And that is the Torah way: the training of the best, honest, courageous and pious to carry out G-d’s law. The judges are forbidden from bowing to anybody — even the king. He cannot place himself in even the slightest conflict of interest. The Talmud brings numerous examples of judges who excused themselves because one of the litigants greeted them outside the courtroom. They did their job with trepidation, fearing that they would favor the strong over the weak or the rich over the poor — or vice versa.

In all the recent hoopla over the judicial system in the State of Israel, none of these requirements have been mentioned. Moses the prophet and leader did not appoint today’s judges. They were appointed by themselves and their friends. The system is weighed heavily against the poor simply because the state can appeal anytime it likes. The poor and even middle-income Israeli cannot afford to sustain litigation.

Moreover, cases that are uncomfortable to the state are delayed for years if not decades. In other cases, the Supreme Court simply does not implement its own decisions.

The most glaring omission is the official state of emergency that exists nearly 75 years after the founding of Israel. The Emergency Regulations, enacted by the British in 1945, marks a tool used often by the state to deny civil rights, impose censorship, imprison people without charges or trial and justify torture, expulsion and closure of entire areas. In January 2023, the Knesset extended the regulations for five years in the West Bank.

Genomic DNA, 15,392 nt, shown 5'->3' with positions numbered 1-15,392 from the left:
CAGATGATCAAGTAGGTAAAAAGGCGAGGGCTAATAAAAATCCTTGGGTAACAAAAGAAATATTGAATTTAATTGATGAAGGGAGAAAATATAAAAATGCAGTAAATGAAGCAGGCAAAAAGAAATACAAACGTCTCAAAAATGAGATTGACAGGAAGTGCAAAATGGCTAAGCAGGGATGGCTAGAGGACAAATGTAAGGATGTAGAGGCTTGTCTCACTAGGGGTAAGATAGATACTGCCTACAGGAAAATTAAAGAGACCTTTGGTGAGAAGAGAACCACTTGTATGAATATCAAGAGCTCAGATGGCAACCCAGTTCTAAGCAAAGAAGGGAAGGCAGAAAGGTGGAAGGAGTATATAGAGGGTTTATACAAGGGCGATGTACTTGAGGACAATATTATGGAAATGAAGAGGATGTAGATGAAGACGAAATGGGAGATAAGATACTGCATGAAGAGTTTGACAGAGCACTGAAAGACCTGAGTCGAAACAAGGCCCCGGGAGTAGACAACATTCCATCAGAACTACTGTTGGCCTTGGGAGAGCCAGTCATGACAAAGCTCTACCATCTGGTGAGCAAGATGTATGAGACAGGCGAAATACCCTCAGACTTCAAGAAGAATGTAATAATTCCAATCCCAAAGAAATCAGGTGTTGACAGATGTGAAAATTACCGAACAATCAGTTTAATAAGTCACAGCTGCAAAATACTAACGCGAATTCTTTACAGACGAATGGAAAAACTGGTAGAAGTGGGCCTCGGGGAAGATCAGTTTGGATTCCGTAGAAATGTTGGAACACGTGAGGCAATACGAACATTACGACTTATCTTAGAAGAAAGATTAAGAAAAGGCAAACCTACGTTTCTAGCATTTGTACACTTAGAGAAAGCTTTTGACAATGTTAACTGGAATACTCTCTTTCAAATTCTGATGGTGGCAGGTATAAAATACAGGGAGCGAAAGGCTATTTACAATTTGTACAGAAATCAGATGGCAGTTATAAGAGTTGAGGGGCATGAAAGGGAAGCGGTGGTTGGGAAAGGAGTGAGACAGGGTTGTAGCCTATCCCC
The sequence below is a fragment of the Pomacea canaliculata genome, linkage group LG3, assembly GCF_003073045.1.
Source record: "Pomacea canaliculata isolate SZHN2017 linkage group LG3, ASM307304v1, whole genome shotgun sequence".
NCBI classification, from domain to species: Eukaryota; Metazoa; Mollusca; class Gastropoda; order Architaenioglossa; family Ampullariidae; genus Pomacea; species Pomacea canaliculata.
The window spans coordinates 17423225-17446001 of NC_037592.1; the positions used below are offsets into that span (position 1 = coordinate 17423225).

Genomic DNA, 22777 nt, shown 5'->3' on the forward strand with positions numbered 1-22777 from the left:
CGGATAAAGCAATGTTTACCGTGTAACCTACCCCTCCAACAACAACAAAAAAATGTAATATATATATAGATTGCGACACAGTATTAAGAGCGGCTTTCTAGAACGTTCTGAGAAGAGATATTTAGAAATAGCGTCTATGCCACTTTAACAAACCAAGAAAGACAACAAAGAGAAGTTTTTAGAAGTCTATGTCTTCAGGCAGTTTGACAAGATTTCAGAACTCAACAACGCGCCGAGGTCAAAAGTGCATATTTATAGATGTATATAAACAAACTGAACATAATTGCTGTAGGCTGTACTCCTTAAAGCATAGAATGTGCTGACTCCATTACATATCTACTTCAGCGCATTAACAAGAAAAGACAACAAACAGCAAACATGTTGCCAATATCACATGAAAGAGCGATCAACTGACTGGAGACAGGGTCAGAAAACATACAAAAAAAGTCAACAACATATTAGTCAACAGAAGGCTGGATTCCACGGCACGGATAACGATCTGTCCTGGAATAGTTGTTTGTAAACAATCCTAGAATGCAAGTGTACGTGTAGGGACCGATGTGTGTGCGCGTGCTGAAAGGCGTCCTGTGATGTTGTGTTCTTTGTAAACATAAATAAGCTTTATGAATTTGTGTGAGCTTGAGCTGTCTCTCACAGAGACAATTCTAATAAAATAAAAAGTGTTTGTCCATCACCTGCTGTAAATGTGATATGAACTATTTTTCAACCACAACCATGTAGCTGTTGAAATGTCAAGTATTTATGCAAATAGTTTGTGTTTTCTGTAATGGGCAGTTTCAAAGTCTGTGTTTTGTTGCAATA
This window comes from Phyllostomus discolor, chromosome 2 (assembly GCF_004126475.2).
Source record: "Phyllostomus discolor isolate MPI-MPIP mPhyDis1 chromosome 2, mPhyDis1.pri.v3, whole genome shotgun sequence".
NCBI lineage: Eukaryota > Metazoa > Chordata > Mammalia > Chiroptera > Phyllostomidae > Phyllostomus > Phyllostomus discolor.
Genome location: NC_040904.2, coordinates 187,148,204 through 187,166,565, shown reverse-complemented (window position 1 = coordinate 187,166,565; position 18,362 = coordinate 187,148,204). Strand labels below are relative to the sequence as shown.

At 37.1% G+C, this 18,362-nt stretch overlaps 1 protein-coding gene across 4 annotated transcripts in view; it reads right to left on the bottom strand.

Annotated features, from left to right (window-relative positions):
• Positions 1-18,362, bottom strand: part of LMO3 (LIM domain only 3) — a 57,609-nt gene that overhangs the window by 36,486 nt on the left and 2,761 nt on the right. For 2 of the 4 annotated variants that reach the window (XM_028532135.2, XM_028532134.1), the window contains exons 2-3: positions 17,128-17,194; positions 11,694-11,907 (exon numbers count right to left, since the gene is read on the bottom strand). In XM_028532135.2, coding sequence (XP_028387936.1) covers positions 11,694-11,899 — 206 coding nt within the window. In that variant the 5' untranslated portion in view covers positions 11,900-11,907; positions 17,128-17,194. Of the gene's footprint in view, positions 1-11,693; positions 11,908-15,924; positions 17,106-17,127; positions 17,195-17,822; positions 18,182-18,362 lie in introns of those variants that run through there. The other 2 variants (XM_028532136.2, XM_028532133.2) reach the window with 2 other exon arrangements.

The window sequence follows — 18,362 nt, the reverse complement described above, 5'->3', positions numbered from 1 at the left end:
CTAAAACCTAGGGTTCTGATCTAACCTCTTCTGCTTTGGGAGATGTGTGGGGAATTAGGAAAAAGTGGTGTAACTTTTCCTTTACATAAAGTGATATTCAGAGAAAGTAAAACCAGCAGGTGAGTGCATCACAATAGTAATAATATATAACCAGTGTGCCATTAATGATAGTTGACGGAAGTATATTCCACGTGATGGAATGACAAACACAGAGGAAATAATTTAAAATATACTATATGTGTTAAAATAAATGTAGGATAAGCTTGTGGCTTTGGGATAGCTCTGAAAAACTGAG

The Supreme Court, which struck down numerous bills passed by the Knesset, has never touched the Emergency Regulations. Why? Because this would remove the most potent legal tool of the regime — the ability to suspend democracy and civil rights at any time. It could be used to justify the life sentencing of a young Jew, Amiram Ben-Uliel, charged with killing three Palestinians in 2015 based solely on his confession elicited by torture.

How does this meet the criteria of a Jewish state? Former Supreme Court Justice Dorit Beinisch answered that question in March 2022. Beinisch said the people of Israel accepted a “Jewish state whatever it means” and a “democratic state whatever it means.” But what was clear to the founding fathers, she said, was that the law would not be based on the Torah. This was a Zionist state, and the court’s job is to “implement certain values that represent our democracy.”

“The law in the country is a secular law,” Beinisch said. [1]

Shlomo Ephraim ben Aaron Luntschitz was the rabbi of Prague from 1604 to 1619 and wrote a commentary on the Torah called Keli Yakar, or “precious vessel.” He wrote that the long passage of Jethro and his role in establishing the Israelite judicial system was meant for future generations. The fate of the Jewish people would depend on the honesty and piety of their judges. Without justice, Israel would return to exile and be judged by their gentile oppressors.

“Every private person will sit in peace under his vine and fig tree when there is law below and peace in Israel,” the Kli Yakar said. [2]


1. Beinisch in “Courting Controversy: The Challenges Facing Israel’s Supreme Court.”

2. Keli Yakar. Exodus 18:23

About the Author
Steve Rodan has been a journalist for some 40 years and worked for major media outlets in Israel, Europe and the United States. For 18 years, he directed Middle East Newsline, an online daily news service that focused on defense, security and energy. Along with Elly Sinclair, he has just released his first book: In Jewish Blood: The Zionist Alliance With Germany, 1933-1963 and available on Amazon.